Saturday, August 11, 2007

Folklorama 2007 - Argentina

First an intro on Folklorama. It's an annual event in Winnipeg where several pavilions representing different countries are scattered around the city. In these pavilions, they have cultural performances, booths and sell native food, drinks and other products.

Last night, I went to my first Folklorama pavilion - the Argentina "Tango" Pavilion We were supposed to go to the kick-off but my back interfered with our plans. The site was just a 20 minute walk from the office. There was a bit of a drizzle though. When I got there it was getting close to capacity with over an hour before the show. We'd probably have to settle for the 8:15 show since Mean was still several minutes away. It was fine though since we were told we could enter the pavilion and try out the food and check out the booths while waiting. They had a tent where people could eat and wait. They had a guy with a guitar and a singer singing Argentinian tunes to keep us entertained too. The food was ok. It was actually quite like what we have in the Philippines. They had emapanadas which aren't as sweet as ours. And their version of our leche flan. It looks exactly the same but tastes a bit different. It has a more of a gelo feel to it.

The time for the show finally came. The first performance was a dance number by (probably) Argentinian kids. There was a traditional dance by a pair complete with costume. Then a song number by a local duo. They then had a lengthy Tango performance by a pair they flew in straight from Argentina. The guy even played an accordion (or accordion-like instrument). Since this was the Tango pavilion, I thought that was the finale, but it wasn't. It was another traditional dance performed by the other pair that performed earlier. They started off dancing while playing the drums, sometimes one of them just drumming and the other dancing. But the most impressive part of it was when they started using these rope like instruments with hard ends. They swing the rope around occasionally letting it strike the ground. Sort of like a drum. It's hard to describe but it was impressive as he sped up while keeping his rhythm. It's a pity I forgot my camera. Had to settle with my phone's camera. Unfortunately, it's not really worth posting here. We'll try to visit other pavilions before the festival ends this coming Saturday.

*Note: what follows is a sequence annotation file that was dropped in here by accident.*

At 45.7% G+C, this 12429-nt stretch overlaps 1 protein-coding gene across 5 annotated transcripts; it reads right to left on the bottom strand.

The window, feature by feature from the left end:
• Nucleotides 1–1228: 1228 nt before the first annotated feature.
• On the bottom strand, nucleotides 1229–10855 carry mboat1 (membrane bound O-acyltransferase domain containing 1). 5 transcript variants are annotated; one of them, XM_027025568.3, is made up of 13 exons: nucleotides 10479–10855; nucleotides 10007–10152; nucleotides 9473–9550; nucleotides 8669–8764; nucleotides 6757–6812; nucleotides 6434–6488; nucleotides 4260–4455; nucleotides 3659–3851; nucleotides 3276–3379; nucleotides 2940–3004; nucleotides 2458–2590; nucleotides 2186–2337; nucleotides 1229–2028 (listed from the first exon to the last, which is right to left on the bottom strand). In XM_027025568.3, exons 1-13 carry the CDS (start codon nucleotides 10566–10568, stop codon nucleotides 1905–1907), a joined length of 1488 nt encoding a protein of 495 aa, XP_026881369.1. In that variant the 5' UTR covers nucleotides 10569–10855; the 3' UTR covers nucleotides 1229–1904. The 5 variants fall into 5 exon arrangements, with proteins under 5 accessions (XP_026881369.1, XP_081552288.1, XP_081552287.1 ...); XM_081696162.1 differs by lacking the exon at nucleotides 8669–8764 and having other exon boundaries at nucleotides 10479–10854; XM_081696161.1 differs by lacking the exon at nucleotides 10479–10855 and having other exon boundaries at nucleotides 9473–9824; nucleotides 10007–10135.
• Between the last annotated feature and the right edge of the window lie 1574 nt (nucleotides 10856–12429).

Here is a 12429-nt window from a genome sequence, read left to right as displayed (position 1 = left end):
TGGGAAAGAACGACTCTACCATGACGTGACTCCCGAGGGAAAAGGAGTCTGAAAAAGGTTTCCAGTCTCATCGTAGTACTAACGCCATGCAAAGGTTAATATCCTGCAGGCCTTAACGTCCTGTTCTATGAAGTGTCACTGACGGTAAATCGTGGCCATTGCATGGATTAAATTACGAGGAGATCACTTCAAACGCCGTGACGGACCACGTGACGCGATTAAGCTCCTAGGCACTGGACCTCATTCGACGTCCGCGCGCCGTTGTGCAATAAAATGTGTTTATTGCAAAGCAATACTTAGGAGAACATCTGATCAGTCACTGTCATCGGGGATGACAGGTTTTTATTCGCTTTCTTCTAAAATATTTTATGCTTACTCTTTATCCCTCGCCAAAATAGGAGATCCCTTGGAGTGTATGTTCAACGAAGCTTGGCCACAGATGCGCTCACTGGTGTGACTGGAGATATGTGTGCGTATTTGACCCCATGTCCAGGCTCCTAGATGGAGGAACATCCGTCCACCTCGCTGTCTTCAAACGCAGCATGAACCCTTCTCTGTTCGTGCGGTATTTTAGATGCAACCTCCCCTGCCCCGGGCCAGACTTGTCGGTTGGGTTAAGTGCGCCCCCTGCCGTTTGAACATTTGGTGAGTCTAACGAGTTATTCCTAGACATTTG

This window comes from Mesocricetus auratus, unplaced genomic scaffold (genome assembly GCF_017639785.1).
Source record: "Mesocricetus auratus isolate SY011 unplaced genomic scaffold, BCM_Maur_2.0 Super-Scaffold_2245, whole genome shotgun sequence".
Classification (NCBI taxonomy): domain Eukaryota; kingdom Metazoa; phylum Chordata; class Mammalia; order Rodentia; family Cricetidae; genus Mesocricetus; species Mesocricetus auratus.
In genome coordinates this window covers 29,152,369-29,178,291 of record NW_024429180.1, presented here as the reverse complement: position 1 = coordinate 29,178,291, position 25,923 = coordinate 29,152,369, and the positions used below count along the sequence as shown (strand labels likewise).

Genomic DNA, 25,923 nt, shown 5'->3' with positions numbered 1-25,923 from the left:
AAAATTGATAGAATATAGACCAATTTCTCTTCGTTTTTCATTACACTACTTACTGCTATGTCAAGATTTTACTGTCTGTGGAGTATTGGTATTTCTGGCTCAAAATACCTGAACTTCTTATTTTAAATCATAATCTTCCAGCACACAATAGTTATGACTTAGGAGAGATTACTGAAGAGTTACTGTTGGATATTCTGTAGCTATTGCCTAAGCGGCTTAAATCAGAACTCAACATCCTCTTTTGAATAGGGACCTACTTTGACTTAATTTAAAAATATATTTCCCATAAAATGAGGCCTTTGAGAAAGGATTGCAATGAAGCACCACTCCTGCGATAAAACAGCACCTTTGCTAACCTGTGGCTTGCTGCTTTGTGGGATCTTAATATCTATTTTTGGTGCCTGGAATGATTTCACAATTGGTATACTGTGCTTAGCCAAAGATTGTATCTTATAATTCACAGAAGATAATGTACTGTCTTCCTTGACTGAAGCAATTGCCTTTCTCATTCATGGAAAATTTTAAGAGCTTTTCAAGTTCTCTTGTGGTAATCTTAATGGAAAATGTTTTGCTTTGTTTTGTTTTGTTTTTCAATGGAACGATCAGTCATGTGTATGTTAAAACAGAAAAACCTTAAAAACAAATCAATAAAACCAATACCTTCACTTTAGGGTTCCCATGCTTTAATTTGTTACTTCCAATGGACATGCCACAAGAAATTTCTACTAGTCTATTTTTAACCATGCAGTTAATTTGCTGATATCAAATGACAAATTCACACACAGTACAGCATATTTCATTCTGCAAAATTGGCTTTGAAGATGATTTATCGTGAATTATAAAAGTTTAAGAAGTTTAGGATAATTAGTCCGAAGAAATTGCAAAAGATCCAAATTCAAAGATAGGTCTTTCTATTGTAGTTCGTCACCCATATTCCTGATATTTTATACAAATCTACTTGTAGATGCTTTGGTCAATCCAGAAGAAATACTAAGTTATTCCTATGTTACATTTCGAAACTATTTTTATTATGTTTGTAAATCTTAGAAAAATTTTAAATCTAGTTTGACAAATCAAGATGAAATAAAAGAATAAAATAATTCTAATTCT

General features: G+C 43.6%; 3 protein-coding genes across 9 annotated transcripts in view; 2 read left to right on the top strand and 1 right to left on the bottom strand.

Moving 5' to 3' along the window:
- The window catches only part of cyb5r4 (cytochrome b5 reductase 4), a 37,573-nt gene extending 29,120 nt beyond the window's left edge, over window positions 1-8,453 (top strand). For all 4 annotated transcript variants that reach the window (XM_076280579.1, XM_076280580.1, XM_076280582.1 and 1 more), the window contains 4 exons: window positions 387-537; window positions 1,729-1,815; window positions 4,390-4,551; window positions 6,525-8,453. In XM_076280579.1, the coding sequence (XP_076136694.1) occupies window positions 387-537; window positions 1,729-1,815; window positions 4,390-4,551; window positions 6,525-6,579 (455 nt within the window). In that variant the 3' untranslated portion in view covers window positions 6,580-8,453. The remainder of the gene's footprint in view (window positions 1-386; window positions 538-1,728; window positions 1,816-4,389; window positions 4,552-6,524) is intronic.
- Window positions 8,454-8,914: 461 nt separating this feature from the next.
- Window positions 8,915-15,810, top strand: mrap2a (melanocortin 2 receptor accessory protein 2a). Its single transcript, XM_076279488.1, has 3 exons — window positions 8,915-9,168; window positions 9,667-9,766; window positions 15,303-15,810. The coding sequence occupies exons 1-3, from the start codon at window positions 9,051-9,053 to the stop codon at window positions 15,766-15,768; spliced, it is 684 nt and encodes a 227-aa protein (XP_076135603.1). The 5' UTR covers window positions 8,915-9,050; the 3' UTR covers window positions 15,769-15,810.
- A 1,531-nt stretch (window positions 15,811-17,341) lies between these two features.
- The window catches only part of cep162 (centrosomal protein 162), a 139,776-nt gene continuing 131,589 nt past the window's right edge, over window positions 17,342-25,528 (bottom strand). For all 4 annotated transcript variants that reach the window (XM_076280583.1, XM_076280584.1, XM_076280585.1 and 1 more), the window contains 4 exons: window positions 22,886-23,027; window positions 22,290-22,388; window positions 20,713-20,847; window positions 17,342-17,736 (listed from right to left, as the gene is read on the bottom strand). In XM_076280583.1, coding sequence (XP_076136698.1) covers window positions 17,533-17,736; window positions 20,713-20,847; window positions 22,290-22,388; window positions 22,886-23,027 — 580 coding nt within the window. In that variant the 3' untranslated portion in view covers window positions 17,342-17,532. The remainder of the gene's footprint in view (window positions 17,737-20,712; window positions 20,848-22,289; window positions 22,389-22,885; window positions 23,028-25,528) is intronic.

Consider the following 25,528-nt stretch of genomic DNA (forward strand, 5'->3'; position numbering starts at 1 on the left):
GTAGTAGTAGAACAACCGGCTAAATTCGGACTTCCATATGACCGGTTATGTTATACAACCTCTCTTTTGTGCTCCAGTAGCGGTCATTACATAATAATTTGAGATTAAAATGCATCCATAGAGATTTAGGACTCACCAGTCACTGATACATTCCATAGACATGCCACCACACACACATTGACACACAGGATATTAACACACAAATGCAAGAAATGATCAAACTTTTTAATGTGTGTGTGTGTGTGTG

I think this is a good festival for the city to have since Winnipeg (actually the whole of Canada) has such a large and growing immigrant population. It's a way for everyone to be introduced to all these cultures. It's also a good way for children to be exposed to the culture/heritage of their parents and not be totally "westernized".

More info:
Official Site

No comments: